Just Communities: Social Capital, Gender, and Culture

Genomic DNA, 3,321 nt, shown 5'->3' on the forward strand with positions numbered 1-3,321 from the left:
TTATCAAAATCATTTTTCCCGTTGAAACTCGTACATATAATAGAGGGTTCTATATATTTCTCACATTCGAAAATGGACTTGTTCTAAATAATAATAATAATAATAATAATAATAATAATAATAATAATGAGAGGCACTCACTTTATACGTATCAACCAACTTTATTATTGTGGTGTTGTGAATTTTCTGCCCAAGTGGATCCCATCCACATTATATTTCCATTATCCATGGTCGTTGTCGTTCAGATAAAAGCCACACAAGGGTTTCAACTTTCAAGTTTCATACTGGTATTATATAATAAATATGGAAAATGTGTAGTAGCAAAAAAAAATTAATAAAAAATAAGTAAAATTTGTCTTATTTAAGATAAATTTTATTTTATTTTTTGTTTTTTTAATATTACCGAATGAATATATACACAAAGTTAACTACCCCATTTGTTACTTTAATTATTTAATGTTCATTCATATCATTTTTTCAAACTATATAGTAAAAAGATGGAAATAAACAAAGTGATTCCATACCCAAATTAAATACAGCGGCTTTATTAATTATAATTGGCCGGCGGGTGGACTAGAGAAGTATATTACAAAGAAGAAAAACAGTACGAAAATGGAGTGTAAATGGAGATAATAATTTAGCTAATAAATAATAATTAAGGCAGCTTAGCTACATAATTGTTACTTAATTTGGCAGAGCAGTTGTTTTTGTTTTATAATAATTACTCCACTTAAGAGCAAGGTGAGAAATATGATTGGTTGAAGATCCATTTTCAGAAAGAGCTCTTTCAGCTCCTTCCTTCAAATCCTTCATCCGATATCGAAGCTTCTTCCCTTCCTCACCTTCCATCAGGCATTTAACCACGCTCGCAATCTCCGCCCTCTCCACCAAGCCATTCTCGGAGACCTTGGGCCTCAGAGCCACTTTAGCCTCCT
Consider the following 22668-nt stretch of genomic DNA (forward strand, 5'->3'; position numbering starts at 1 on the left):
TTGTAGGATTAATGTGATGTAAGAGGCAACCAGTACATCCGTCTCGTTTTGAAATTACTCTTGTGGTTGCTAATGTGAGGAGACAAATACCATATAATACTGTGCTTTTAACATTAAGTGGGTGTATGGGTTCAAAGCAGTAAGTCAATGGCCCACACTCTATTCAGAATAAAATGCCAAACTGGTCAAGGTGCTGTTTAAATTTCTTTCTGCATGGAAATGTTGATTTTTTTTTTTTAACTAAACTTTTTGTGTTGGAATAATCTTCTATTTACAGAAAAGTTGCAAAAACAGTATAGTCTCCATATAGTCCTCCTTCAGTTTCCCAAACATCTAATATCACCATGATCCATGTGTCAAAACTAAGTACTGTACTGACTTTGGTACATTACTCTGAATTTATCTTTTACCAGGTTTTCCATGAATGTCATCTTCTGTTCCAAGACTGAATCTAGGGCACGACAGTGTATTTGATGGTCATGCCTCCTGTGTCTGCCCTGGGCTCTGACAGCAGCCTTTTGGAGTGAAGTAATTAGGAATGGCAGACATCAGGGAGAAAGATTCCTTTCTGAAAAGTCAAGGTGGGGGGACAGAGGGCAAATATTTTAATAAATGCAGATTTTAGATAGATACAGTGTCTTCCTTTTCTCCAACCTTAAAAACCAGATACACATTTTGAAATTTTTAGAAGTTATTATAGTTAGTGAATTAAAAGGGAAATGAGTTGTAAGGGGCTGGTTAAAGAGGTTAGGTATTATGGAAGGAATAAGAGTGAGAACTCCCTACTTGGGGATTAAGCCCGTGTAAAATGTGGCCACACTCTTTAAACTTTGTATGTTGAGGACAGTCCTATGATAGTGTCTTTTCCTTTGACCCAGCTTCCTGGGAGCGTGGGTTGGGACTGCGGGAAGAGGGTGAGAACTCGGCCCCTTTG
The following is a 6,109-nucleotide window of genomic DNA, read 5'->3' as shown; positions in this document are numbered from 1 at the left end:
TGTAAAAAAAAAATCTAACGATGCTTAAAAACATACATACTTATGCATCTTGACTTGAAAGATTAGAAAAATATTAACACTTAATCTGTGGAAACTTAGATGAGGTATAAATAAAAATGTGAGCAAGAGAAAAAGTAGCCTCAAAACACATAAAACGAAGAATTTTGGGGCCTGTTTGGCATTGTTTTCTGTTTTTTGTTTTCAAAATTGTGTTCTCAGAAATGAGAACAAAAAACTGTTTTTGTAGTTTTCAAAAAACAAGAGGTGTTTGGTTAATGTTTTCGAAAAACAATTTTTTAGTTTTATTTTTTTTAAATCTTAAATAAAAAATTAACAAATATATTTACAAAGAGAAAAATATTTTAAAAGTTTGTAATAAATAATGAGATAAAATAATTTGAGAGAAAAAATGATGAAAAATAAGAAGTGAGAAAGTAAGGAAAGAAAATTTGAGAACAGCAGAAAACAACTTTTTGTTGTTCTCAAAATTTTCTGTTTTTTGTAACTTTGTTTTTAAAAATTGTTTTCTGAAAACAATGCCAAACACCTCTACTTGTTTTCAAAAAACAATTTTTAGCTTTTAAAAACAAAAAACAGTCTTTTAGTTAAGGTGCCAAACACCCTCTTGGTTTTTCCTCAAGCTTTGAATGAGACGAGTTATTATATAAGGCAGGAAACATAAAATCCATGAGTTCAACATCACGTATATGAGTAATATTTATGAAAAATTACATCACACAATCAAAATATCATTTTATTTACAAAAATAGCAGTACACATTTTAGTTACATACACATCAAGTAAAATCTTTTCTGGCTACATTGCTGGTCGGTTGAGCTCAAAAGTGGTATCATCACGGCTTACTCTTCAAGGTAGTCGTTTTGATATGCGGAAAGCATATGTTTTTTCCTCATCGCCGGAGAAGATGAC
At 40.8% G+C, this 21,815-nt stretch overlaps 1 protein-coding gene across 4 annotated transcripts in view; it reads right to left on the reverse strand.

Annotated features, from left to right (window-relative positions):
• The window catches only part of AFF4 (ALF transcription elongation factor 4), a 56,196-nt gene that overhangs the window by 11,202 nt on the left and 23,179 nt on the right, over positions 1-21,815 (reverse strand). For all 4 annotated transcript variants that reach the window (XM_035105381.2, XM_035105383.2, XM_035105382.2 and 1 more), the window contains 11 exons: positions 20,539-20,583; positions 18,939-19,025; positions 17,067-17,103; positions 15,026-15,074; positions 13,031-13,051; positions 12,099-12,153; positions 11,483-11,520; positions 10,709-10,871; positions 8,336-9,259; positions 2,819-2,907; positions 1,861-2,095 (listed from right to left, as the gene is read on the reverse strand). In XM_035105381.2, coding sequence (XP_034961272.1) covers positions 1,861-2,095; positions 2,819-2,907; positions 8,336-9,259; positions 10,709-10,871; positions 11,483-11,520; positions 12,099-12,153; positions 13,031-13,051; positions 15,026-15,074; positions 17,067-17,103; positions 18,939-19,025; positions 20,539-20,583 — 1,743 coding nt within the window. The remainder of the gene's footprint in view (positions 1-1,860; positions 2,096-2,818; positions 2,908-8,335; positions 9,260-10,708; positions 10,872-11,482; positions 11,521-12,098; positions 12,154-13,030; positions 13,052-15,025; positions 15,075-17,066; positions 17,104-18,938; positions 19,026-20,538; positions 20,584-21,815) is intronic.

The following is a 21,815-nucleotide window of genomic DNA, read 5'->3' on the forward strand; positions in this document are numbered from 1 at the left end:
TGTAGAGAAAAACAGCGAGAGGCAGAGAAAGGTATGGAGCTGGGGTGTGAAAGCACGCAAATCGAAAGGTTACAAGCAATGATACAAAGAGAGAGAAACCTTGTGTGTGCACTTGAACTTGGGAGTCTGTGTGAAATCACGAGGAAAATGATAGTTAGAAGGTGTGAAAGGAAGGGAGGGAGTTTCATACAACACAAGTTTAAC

Social capital is a term used by Robert Putnam, in his best selling book, Bowling Alone: The Collapse and Revival o f American C om - m unity .1 Putnam invokes an ideal community or civic society of the past (the Progressive Era) as the model by which to find solutions to American society’s contemporary political and civic ills. This harkening back to a bygone era, when the connections between people were robust, communities strong, and levels of solidarity and trust high is used to throw into sharp relief a story of “collapse” or decline in social capital since the 1960s. As one might expect, the promise of civic redemption lies in the redeployment of civic engagement, through civic participation and community involvement.2 M uch of this analysis is done with little consideration for the gendered and cultural dimensions of either the ideal community of the past, the nature of the decline in the present, or the prescriptions suggested for the future. In the same way that gender and culture were often invisible but p rofound forces in the construction of the liberal citizen or welfare state, so too this new literature based in the centrality of a civic community, has been shaped by largely hidden gender and cultural dimensions. It is these dimensions that will be made explicit in this analysis of social capital.